Documenting Good Faith Efforts:
The director stated that there are a variety of ways to document good faith efforts. For example, copies of job postings, correspondence, and documentation of community outreach with public workforce agencies or training and educational organizations. The most important thing is to ensure that you have complete and accurate documentation (e.g. emails, letters of confirmation, job postings, etc.). OFCCP regulations and technical guides have more detailed information: http://www.dol.gov/ofccp/

Section 503 ANPRM:
The Section 503 NPRM is currently under review. Once the review is complete, OFCCP will publish the NPRM for public comment. OFCCP anticipates publication of the Section 503 NPRM in the Federal Register sometime in the next month. The NPRMs for construction and sex discrimination are anticipated for publication on the dates listed in the spring regulatory agenda.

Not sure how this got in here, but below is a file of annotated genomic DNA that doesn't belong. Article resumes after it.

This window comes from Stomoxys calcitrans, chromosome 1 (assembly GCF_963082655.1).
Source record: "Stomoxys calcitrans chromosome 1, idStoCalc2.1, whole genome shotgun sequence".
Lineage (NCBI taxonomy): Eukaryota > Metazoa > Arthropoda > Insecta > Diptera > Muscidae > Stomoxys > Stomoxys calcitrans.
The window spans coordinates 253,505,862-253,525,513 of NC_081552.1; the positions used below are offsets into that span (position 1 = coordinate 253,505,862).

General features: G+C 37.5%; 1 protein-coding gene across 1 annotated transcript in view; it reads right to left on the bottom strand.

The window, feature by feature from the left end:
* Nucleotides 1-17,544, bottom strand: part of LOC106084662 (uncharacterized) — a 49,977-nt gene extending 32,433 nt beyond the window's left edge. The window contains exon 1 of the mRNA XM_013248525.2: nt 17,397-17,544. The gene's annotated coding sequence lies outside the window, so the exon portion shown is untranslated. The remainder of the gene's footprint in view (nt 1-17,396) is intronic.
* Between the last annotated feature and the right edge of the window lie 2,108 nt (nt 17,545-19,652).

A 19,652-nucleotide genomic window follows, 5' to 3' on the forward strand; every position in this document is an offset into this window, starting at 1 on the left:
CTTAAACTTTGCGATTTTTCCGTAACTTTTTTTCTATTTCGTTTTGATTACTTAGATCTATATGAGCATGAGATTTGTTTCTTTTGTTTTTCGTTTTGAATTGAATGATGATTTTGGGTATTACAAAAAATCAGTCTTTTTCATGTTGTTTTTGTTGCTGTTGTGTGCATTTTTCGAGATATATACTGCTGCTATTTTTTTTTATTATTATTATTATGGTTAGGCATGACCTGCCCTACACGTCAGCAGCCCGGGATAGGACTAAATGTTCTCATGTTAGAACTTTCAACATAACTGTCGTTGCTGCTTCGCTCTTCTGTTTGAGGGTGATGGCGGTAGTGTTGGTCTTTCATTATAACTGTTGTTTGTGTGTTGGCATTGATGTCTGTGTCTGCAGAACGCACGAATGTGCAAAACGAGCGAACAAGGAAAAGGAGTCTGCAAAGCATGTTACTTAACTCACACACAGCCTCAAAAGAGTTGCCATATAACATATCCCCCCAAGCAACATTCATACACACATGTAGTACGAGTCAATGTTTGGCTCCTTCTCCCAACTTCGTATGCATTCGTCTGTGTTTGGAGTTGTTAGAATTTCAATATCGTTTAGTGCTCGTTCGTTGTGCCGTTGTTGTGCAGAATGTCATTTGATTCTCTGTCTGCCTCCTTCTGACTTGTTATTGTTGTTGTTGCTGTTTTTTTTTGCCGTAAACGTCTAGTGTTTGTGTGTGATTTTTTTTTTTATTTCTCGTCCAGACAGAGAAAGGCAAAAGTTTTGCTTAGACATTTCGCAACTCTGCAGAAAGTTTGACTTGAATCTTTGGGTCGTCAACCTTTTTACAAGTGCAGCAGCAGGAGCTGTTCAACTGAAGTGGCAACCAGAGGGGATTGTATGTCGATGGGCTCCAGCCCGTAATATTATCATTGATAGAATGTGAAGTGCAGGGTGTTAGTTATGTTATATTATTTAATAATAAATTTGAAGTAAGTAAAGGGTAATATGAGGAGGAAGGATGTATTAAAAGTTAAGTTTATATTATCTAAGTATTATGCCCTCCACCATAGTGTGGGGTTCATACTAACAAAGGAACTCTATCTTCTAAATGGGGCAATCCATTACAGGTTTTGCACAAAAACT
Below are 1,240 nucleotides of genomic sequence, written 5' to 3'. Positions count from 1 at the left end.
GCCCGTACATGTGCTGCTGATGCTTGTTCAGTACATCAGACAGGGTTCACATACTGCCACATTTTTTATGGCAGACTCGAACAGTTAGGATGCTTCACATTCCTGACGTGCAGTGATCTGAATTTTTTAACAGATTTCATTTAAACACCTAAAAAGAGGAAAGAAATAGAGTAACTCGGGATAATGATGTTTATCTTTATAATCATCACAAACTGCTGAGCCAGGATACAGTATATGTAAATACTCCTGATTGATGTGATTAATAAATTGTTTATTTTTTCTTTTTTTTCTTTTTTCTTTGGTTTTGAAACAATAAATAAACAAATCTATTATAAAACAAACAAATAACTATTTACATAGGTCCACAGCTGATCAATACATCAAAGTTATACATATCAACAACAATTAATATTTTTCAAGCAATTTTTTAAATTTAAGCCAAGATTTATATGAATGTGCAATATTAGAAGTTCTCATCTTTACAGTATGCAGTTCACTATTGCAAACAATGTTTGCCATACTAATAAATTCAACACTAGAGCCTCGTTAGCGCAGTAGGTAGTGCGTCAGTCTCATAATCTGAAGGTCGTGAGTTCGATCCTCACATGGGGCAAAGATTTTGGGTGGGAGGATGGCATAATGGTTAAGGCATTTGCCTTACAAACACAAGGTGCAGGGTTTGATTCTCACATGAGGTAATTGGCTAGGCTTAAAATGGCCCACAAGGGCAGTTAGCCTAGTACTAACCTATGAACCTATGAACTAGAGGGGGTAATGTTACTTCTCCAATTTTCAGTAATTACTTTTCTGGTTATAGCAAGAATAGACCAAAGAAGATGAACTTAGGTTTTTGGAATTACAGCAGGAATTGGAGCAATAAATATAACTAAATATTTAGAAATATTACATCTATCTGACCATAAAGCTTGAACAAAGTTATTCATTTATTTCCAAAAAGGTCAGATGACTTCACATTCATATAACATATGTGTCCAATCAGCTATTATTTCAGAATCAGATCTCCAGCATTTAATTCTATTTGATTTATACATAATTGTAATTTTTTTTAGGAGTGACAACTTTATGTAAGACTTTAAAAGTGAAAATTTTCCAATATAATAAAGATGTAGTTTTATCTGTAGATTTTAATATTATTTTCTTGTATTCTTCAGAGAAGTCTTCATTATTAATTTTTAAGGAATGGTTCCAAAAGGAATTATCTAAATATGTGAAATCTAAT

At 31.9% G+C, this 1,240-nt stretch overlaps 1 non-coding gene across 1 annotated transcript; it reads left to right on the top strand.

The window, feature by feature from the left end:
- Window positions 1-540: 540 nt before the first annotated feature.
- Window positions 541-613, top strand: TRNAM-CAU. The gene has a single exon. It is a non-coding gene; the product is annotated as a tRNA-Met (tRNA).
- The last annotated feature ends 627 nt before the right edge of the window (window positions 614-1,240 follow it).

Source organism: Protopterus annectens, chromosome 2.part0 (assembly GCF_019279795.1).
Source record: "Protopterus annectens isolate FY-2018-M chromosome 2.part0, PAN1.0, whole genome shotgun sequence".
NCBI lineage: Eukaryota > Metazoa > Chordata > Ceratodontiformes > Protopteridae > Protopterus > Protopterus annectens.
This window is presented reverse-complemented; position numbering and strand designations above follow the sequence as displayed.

FAAP Agreements:
Contractors are not required to develop a FAAP (Functional AAP) agreement. The regulations specify that contractors who have employees who work at an establishment with fewer than 50 employees have the following options for covering these employees: 1. In an AAP covering just that establishment 2. In an AAP which covers the personnel functions or 3. In the AAP of the managing official to whom they report. The new FAAP directive is available on the OFCCP website. Notification letters were sent to existing FAAP holders to inform them to contact the agency about renewal of the FAAP.

The Revised Scheduling Letter:
The revised scheduling letter was published for comment in May, and the comment period closed July 11th. There were a few comments received. OFCCP is reviewing those comments and will make a determination regarding the letter and the itemized listing in the very near future. There are no new regulatory changes that will be reflected in the current revision.

The Federal Contract Compliance Manual:
The FCCM will be published sometime this fall.

The ACM vs. the ACE: